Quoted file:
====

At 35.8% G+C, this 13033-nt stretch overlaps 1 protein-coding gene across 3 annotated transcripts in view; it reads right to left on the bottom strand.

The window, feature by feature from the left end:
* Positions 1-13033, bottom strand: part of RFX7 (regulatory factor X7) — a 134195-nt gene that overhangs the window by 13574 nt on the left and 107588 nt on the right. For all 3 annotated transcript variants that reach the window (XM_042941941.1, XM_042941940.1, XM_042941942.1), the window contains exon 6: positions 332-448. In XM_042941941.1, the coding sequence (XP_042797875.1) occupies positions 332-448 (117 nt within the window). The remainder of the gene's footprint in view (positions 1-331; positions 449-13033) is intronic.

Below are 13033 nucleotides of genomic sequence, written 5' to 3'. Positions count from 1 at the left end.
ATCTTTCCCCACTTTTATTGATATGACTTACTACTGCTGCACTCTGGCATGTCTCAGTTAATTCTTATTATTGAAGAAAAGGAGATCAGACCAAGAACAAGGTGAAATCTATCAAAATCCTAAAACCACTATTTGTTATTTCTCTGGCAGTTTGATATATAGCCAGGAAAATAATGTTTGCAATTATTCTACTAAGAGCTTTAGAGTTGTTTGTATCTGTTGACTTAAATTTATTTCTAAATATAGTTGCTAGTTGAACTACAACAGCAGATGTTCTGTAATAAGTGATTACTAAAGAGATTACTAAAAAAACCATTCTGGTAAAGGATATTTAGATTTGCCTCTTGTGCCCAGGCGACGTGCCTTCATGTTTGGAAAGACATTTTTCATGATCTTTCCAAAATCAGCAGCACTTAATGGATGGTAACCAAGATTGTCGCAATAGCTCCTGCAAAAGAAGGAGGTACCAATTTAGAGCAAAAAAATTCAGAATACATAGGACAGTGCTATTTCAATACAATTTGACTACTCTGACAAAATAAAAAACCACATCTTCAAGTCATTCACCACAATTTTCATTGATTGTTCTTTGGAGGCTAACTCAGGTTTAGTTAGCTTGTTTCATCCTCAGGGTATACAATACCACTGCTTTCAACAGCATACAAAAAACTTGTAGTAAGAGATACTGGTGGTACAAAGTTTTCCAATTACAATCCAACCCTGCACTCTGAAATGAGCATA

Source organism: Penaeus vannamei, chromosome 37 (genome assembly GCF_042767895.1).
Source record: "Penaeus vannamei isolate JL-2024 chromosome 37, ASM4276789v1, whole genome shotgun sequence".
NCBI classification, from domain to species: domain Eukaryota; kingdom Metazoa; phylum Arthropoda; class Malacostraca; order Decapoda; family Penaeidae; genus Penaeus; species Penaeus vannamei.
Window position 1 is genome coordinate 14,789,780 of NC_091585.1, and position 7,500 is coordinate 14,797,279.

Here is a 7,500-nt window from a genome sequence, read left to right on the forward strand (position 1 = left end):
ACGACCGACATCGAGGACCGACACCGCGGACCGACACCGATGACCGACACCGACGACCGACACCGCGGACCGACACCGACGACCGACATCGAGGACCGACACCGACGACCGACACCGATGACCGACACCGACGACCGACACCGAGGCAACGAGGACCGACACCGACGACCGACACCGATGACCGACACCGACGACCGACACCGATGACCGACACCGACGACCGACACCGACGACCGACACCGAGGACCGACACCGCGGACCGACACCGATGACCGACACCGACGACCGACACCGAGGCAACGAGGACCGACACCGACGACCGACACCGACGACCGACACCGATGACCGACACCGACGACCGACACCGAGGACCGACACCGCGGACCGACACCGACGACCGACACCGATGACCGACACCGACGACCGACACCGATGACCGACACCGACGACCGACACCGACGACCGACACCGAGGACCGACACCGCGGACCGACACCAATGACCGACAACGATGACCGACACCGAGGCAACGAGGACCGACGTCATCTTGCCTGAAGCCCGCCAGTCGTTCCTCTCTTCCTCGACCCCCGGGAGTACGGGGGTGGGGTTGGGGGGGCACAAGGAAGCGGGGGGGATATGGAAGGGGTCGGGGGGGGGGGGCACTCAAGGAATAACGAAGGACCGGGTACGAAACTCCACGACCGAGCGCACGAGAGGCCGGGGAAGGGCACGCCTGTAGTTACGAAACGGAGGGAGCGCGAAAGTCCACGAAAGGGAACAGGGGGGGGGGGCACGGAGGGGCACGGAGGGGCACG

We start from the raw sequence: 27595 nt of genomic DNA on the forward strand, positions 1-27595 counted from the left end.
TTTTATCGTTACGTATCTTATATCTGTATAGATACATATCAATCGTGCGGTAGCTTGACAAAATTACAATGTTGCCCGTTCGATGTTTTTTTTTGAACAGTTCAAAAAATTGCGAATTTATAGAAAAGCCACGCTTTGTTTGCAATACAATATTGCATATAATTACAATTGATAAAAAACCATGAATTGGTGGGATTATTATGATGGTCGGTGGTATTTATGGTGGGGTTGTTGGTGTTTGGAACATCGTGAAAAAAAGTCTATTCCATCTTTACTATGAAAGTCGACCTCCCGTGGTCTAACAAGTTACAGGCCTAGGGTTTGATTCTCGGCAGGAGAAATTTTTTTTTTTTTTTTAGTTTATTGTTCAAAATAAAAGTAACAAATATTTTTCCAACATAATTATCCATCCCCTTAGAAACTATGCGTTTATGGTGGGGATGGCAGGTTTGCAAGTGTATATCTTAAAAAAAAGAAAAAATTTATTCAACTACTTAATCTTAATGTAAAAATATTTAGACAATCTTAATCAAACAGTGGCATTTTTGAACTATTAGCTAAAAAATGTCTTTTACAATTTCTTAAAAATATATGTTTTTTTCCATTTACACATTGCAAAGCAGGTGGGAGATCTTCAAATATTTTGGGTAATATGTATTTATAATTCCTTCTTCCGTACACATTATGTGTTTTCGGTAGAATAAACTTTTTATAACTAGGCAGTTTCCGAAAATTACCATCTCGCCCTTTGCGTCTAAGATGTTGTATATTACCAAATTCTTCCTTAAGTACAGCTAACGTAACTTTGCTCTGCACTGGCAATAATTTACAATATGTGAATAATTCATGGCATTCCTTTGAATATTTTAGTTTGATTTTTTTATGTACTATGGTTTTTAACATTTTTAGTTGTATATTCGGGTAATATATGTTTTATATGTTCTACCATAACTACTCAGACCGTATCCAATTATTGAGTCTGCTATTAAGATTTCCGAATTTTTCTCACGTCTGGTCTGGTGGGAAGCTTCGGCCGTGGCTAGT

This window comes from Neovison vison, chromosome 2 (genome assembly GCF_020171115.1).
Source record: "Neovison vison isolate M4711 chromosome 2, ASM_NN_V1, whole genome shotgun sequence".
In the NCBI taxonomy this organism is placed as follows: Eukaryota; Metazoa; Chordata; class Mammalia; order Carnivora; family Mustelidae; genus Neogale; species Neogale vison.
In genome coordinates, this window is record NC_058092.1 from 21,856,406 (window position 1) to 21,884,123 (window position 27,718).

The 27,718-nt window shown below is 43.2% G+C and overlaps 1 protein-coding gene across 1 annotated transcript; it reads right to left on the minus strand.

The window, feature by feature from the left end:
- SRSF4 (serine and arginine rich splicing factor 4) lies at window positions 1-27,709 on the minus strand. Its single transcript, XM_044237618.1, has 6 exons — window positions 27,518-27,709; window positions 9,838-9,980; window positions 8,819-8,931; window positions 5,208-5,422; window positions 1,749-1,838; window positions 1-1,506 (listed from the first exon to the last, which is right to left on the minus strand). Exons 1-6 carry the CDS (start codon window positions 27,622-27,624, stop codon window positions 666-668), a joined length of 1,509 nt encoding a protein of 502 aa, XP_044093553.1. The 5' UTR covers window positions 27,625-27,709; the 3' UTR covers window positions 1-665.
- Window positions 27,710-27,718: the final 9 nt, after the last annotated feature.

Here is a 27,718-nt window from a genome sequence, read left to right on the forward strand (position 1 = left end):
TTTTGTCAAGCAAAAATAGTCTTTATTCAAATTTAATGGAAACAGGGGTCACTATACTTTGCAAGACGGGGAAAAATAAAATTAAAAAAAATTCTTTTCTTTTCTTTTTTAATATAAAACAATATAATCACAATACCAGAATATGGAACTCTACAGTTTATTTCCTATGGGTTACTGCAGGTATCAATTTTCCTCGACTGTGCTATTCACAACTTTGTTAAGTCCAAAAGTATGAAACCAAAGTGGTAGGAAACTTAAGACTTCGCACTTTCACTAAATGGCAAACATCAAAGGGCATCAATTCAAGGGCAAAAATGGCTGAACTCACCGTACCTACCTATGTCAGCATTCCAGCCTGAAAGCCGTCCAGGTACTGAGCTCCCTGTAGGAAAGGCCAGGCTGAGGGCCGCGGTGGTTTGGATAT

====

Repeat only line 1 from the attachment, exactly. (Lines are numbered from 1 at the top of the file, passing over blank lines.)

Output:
At 35.8% G+C, this 13033-nt stretch overlaps 1 protein-coding gene across 3 annotated transcripts in view; it reads right to left on the bottom strand.